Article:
IFA has launched a new farm safety campaign – SAVE LIVES – to raise awareness of the dangers of working on the farm and to encourage farmers to always think safety first. SAVE LIVES is an acronym of safety messages to think safety when farming.
The safety messages are carried throughout the 2015 IFA Calendar, launched this week, as well as on new ‘SAVE LIVES’ pens, which will be distributed through IFA meetings and events over the coming months in order to keep safety at the front of minds. A number of events and initiatives as part of the SAVE LIVES campaign are planned for the year ahead.
Eddie Downey, IFA President said that the messages in the SAVE LIFES campaign hope to encourage farmers to change their working practices, to be more responsive to the potential dangers and to take preventative action to reduce the risks.
“I am asking all farm families to take action today to make their farms a safer place to work. The best way to reduce accidents and fatalities is to update your Farm Safety statement, this will help you identify the risks and to put in place appropriate control measures”, said Mr. Downey.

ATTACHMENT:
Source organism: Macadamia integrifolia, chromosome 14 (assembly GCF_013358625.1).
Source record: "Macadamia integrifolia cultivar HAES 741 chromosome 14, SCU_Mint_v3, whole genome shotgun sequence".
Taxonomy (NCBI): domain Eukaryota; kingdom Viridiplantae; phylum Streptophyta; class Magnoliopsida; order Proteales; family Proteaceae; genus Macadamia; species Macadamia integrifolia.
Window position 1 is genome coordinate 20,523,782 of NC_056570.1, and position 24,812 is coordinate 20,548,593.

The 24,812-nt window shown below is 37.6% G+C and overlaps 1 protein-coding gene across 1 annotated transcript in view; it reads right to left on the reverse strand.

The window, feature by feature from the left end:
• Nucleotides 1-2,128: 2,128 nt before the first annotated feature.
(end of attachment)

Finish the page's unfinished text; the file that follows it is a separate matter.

Maura Canning, IFA Farm Family & Social Affairs Chairwoman said that farm safety must be the top priority on Irish farms. Too many of the accidents taking place could be avoided if farmers adhered to safer working practices.
“There are 27 farm families that have lost a family member so far this year in farm accidents, 27 farm families that now have to deal with devastating consequences of the death of a loved one”, said Mrs. Canning. “Not to mention all the farm families that are coming to terms with life after a serious injury”.
Mr. Downey said that the IFA is steadfast in its belief that awareness and education are the best way to reduce farm accidents and fatalities. We will continue to work with our members to bring about a real change in behaviour in farm safety with campaigns like SAVE LIVES.
“I strongly believe that the decision by the Health and Safety Authority to threaten farmers with prosecution is counterproductive to improving Ireland’s farm safety record.”